La Venta, Tabasco: a Study of Olmec Ceramics and Art

By Philip Drucker | Go to book overview

FOREWORD

This report on two brief seasons of excavations at La Venta seems to have been doomed from the outset to the hopper of the sort of mill that, whether or not it grinds fine, certainly grinds exceeding slow. This was unfortunate, for when the field work was being done, there was considerable interest in the Olmec problem, and a more timely appearance of the report would have been desirable. However, the attack on Pearl Harbor, which interrupted many crucial things, reduced the first season's program drastically, and then separated me from field notes and sherd and jade collections for some 3 years. After the war, in between other tasks, I was able to work on the report. Finally it was nearly done, and I found myself about to go back on active duty. Just 3 years ago, I hastily checked through the rough manuscript, with a thick sheaf of notes and sketches about the illustrations and figures, and dumped the whole hodgepodge into the hands of the Bureau of American Ethnology's editor, Miss M. Helen Palmer. While I luxuriated on Micronesia's coral strands and blue lagoons, Miss Palmer pulled the report together. I am offering her my thanks here. The readers of this report should thank her, too, for giving it such readability as it may have, and for editing out my grammatical lapses. The reader and I owe her thanks also for seeing the art work through, a particularly rugged chore when the author is as out of reach as I was.

Drs. Shepard and Wedel have made signal contributions to the present report, and I am indebted to them. It will be the reader's responsibility, however, to integrate the results of their sections with those I wrote, for I have seen their final versions only in the galley proofs, which made it too late for me to make any major revisions. The report will be improved if the conclusions of Miss Shepard's "Appendix" and Wedel's chapter are tied in with the rest, but the reader will have to undertake that task, blaming me and not my colleagues for the added burden.

It is also a matter of some embarrassment that I have not been able to take into account the various major contributions to our knowledge of Mesoamerican prehistory that have appeared in the 3 years since I submitted the manuscript. The results of such studies as Smith's Uaxactun report, Miss Proskouriakoffs analysis of Mayan sculpture, and Garcia Payón's researches in the archeology of central Veracruz,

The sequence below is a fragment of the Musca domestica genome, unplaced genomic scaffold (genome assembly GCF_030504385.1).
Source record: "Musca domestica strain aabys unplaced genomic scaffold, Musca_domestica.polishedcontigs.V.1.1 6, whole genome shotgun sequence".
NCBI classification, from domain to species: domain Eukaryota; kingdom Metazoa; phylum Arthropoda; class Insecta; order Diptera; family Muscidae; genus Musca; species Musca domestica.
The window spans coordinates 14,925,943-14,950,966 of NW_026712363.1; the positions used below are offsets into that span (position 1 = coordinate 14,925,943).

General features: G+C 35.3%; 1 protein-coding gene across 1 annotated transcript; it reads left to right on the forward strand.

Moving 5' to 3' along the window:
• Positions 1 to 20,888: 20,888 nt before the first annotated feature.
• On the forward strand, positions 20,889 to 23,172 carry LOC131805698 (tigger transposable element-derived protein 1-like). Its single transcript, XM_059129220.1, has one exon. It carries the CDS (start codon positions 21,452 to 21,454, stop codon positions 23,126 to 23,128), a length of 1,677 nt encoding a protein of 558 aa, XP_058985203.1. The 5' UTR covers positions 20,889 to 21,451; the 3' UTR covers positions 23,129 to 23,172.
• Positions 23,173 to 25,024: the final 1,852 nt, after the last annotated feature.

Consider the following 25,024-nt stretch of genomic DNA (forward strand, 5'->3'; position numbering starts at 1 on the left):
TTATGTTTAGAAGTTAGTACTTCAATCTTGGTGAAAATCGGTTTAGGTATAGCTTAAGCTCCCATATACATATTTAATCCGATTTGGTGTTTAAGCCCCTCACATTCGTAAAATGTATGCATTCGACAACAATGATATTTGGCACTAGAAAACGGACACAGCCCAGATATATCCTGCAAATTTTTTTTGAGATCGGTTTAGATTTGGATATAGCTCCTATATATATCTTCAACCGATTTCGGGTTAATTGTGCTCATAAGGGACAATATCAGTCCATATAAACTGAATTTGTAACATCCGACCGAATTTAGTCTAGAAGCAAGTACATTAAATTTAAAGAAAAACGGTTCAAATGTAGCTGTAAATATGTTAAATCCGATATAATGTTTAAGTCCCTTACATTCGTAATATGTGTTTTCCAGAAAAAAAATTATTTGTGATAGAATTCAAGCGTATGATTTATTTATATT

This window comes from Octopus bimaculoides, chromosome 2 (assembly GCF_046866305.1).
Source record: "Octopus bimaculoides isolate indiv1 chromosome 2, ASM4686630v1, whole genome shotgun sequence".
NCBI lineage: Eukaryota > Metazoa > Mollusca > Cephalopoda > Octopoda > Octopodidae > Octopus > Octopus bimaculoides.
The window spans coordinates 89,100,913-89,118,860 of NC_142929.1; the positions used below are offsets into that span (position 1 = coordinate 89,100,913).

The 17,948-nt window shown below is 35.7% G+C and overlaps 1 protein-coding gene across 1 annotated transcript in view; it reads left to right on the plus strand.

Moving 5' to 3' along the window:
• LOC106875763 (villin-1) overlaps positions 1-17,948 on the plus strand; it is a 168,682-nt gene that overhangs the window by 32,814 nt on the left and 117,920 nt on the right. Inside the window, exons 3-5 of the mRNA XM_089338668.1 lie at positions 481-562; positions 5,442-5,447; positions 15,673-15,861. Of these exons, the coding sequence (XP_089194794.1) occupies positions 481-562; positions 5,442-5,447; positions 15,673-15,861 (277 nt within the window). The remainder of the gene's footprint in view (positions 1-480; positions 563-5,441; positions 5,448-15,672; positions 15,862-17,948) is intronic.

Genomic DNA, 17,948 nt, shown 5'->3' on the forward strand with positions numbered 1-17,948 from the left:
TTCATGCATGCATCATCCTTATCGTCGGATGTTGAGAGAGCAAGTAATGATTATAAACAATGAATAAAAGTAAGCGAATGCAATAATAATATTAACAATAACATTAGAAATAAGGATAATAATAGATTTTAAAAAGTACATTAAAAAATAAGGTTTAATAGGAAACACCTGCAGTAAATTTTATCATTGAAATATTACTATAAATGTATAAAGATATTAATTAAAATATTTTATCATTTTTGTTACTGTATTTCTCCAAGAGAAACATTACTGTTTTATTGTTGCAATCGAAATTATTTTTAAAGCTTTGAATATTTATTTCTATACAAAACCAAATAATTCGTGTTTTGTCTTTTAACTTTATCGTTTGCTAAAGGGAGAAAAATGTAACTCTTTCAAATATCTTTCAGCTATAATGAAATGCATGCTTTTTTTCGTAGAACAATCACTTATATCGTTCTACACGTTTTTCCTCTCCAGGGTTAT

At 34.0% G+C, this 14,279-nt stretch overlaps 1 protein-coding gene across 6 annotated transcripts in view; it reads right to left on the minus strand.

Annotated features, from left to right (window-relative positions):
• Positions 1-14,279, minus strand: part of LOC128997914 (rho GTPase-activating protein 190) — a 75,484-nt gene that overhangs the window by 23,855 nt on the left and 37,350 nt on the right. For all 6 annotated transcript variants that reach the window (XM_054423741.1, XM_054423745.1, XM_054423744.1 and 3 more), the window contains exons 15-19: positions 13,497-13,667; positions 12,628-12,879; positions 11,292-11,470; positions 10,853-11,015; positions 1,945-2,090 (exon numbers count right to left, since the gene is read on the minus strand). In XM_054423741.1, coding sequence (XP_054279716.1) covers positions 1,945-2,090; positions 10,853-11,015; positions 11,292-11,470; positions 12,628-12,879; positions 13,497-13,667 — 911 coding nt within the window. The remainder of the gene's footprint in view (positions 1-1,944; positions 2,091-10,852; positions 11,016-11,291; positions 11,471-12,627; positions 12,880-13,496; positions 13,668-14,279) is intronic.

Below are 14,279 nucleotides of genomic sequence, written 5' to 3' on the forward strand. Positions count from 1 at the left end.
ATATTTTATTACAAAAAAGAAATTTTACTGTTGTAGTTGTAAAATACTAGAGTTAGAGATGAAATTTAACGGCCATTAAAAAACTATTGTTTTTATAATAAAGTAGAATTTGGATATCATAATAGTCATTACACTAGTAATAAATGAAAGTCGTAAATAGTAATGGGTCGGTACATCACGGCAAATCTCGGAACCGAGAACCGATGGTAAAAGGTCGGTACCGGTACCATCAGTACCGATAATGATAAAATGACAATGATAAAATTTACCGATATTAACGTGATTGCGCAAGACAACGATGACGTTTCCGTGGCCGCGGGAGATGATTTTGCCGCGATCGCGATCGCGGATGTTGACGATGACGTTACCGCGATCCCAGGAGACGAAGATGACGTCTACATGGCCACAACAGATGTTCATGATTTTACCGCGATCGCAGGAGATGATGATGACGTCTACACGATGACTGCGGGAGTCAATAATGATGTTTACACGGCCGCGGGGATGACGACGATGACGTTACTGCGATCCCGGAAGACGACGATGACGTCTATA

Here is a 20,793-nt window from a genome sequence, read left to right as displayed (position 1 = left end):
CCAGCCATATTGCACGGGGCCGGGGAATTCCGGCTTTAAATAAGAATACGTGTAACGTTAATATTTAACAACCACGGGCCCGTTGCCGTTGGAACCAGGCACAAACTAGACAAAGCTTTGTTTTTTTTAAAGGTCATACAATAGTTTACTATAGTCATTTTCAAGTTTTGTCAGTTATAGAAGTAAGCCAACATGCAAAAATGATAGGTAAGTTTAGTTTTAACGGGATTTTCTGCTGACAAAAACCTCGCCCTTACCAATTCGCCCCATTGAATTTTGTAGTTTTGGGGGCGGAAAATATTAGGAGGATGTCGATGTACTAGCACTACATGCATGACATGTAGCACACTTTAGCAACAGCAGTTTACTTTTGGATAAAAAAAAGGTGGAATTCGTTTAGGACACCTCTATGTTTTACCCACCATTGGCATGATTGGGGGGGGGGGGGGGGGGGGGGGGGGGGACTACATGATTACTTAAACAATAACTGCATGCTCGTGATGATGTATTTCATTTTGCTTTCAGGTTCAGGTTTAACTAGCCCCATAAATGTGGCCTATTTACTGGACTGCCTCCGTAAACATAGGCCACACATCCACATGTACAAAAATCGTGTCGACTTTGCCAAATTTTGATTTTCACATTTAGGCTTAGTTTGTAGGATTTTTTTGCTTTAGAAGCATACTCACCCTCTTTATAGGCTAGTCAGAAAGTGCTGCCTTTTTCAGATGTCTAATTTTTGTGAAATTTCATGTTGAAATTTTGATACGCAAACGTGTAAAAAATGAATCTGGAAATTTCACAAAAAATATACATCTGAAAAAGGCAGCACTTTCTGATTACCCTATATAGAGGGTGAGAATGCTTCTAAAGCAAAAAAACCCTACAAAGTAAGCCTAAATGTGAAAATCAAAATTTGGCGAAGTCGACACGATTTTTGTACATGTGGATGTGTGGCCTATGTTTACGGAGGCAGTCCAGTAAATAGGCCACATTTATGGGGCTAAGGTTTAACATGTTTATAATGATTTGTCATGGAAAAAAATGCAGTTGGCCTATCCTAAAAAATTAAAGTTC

-ix-

Notes for this page

Add a new note
If you are trying to select text to create highlights or citations, remember that you must now click or tap on the first word, and then click or tap on the last word.
One moment ...
Project items

Items saved from this book

This book has been saved
Highlights (0)
Some of your highlights are legacy items.

Highlights saved before July 30, 2012 will not be displayed on their respective source pages.

You can easily re-create the highlights by opening the book page or article, selecting the text, and clicking “Highlight.”

Citations (0)
Some of your citations are legacy items.

Any citation created before July 30, 2012 will labeled as a “Cited page.” New citations will be saved as cited passages, pages or articles.

We also added the ability to view new citations from your projects or the book or article where you created them.

Notes (0)
Bookmarks (0)

You have no saved items from this book

Project items include:
  • Saved book/article
  • Highlights
  • Quotes/citations
  • Notes
  • Bookmarks
Notes
Cite this page

Cited page

Style
Citations are available only to our active members.
Sign up now to cite pages or passages in MLA, APA and Chicago citation styles.

(Einhorn, 1992, p. 25)

(Einhorn 25)

1

1. Lois J. Einhorn, Abraham Lincoln, the Orator: Penetrating the Lincoln Legend (Westport, CT: Greenwood Press, 1992), 25, http://www.questia.com/read/27419298.

Cited page

Bookmark this page
La Venta, Tabasco: a Study of Olmec Ceramics and Art
Settings

Settings

Typeface
Text size Smaller Larger
Search within

Search within this book

Look up

Look up a word

  • Dictionary
  • Thesaurus
Please submit a word or phrase above.
Print this page

Print this page

Why can't I print more than one page at a time?

Full screen
/ 260

matching results for page

Cited passage

Style
Citations are available only to our active members.
Sign up now to cite pages or passages in MLA, APA and Chicago citation styles.

"Portraying himself as an honest, ordinary person helped Lincoln identify with his audiences." (Einhorn, 1992, p. 25).

"Portraying himself as an honest, ordinary person helped Lincoln identify with his audiences." (Einhorn 25)

"Portraying himself as an honest, ordinary person helped Lincoln identify with his audiences."1

1. Lois J. Einhorn, Abraham Lincoln, the Orator: Penetrating the Lincoln Legend (Westport, CT: Greenwood Press, 1992), 25, http://www.questia.com/read/27419298.

Cited passage

Welcome to the new Questia Reader

The Questia Reader has been updated to provide you with an even better online reading experience.  It is now 100% Responsive, which means you can read our books and articles on any sized device you wish.  All of your favorite tools like notes, highlights, and citations are still here, but the way you select text has been updated to be easier to use, especially on touchscreen devices.  Here's how:

1. Click or tap the first word you want to select.
2. Click or tap the last word you want to select.

OK, got it!

Thanks for trying Questia!

Please continue trying out our research tools, but please note, full functionality is available only to our active members.

Your work will be lost once you leave this Web page.

For full access in an ad-free environment, sign up now for a FREE, 1-day trial.

Already a member? Log in now.